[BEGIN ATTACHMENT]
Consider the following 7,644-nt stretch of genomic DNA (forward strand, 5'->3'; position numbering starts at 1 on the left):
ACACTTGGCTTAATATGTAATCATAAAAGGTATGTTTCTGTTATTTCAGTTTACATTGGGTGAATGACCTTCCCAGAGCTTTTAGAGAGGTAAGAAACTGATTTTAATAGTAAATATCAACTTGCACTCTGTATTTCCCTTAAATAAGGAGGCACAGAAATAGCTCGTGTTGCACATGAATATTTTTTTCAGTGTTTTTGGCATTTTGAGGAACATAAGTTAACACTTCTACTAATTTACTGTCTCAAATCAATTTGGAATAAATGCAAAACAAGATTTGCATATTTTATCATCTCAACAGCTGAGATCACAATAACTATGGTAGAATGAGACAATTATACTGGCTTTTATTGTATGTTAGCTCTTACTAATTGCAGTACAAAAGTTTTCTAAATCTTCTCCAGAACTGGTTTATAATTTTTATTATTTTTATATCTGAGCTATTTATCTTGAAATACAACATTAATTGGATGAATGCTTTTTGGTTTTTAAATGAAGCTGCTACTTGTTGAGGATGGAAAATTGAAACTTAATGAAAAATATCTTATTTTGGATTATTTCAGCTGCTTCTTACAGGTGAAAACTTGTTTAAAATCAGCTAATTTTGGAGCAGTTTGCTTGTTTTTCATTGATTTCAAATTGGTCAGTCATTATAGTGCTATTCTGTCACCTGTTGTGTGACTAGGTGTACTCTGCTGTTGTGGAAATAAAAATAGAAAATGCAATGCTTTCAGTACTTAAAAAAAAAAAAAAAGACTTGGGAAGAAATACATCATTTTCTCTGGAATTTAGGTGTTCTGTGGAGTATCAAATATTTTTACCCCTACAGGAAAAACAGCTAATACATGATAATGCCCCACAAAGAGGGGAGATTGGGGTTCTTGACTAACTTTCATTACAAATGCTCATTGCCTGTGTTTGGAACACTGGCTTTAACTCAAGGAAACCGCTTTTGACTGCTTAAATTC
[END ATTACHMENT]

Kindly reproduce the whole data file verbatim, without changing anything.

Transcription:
Consider the following 7,644-nt stretch of genomic DNA (forward strand, 5'->3'; position numbering starts at 1 on the left):
ACACTTGGCTTAATATGTAATCATAAAAGGTATGTTTCTGTTATTTCAGTTTACATTGGGTGAATGACCTTCCCAGAGCTTTTAGAGAGGTAAGAAACTGATTTTAATAGTAAATATCAACTTGCACTCTGTATTTCCCTTAAATAAGGAGGCACAGAAATAGCTCGTGTTGCACATGAATATTTTTTTCAGTGTTTTTGGCATTTTGAGGAACATAAGTTAACACTTCTACTAATTTACTGTCTCAAATCAATTTGGAATAAATGCAAAACAAGATTTGCATATTTTATCATCTCAACAGCTGAGATCACAATAACTATGGTAGAATGAGACAATTATACTGGCTTTTATTGTATGTTAGCTCTTACTAATTGCAGTACAAAAGTTTTCTAAATCTTCTCCAGAACTGGTTTATAATTTTTATTATTTTTATATCTGAGCTATTTATCTTGAAATACAACATTAATTGGATGAATGCTTTTTGGTTTTTAAATGAAGCTGCTACTTGTTGAGGATGGAAAATTGAAACTTAATGAAAAATATCTTATTTTGGATTATTTCAGCTGCTTCTTACAGGTGAAAACTTGTTTAAAATCAGCTAATTTTGGAGCAGTTTGCTTGTTTTTCATTGATTTCAAATTGGTCAGTCATTATAGTGCTATTCTGTCACCTGTTGTGTGACTAGGTGTACTCTGCTGTTGTGGAAATAAAAATAGAAAATGCAATGCTTTCAGTACTTAAAAAAAAAAAAAAAGACTTGGGAAGAAATACATCATTTTCTCTGGAATTTAGGTGTTCTGTGGAGTATCAAATATTTTTACCCCTACAGGAAAAACAGCTAATACATGATAATGCCCCACAAAGAGGGGAGATTGGGGTTCTTGACTAACTTTCATTACAAATGCTCATTGCCTGTGTTTGGAACACTGGCTTTAACTCAAGGAAACCGCTTTTGACTGCTTAAATTC